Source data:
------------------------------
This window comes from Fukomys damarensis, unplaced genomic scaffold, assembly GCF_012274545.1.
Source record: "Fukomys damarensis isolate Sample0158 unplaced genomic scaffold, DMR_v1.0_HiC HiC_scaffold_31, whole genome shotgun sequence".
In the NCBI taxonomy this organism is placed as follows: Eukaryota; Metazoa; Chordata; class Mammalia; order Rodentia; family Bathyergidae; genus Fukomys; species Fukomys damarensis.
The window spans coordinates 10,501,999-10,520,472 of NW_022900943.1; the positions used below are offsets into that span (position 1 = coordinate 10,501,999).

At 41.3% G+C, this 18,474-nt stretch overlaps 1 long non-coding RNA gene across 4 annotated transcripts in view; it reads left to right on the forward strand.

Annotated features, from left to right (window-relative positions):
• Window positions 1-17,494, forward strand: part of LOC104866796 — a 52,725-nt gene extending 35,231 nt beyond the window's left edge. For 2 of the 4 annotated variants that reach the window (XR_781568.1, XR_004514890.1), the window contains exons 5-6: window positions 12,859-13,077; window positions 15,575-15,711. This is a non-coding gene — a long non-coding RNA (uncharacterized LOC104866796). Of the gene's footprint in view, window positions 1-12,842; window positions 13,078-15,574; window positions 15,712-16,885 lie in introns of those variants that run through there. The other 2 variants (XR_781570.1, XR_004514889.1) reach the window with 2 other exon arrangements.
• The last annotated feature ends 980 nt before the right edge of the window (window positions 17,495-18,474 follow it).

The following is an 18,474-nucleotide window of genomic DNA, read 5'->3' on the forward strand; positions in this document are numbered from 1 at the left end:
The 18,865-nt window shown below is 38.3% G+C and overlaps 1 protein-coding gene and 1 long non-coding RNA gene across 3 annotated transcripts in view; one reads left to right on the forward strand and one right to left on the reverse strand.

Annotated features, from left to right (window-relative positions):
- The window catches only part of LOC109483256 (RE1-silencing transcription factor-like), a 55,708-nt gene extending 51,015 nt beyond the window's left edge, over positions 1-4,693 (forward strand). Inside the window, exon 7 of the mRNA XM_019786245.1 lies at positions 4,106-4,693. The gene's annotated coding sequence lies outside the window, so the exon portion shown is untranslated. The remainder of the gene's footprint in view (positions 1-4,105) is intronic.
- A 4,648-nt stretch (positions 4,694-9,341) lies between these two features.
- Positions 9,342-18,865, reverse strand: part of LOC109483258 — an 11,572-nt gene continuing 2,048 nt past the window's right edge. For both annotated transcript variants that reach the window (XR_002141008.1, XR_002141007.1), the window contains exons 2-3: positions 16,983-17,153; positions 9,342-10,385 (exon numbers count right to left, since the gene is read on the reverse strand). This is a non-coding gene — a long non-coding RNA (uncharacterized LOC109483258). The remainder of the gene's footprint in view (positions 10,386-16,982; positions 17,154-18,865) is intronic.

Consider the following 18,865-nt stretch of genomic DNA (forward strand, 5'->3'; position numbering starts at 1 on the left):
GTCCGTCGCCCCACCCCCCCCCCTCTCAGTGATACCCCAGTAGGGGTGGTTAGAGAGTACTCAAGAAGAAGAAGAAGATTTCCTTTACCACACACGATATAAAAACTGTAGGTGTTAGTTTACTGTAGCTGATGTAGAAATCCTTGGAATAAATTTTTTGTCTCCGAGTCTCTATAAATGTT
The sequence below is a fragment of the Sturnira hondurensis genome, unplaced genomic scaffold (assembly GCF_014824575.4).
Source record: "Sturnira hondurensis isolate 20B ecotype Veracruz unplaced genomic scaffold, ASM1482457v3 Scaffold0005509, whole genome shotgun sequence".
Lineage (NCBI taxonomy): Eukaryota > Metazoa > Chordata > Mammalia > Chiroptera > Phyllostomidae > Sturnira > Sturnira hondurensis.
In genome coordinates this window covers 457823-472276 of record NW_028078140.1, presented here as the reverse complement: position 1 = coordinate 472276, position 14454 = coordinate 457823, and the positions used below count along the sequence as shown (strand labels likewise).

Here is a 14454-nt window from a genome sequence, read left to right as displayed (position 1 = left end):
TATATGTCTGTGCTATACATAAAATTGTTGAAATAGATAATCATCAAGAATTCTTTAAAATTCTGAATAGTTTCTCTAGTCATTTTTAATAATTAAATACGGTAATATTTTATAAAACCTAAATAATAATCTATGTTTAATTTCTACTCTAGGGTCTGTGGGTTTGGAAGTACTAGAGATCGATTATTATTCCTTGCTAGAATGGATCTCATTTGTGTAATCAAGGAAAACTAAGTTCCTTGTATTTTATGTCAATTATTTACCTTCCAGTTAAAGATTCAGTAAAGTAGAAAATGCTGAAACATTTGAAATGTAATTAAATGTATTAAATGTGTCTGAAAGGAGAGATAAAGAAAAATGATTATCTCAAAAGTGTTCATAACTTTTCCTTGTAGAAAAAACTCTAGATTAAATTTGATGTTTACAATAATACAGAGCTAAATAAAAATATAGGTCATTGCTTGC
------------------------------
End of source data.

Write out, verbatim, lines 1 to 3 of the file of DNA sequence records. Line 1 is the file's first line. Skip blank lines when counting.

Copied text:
This window comes from Fukomys damarensis, unplaced genomic scaffold, assembly GCF_012274545.1.
Source record: "Fukomys damarensis isolate Sample0158 unplaced genomic scaffold, DMR_v1.0_HiC HiC_scaffold_31, whole genome shotgun sequence".
In the NCBI taxonomy this organism is placed as follows: Eukaryota; Metazoa; Chordata; class Mammalia; order Rodentia; family Bathyergidae; genus Fukomys; species Fukomys damarensis.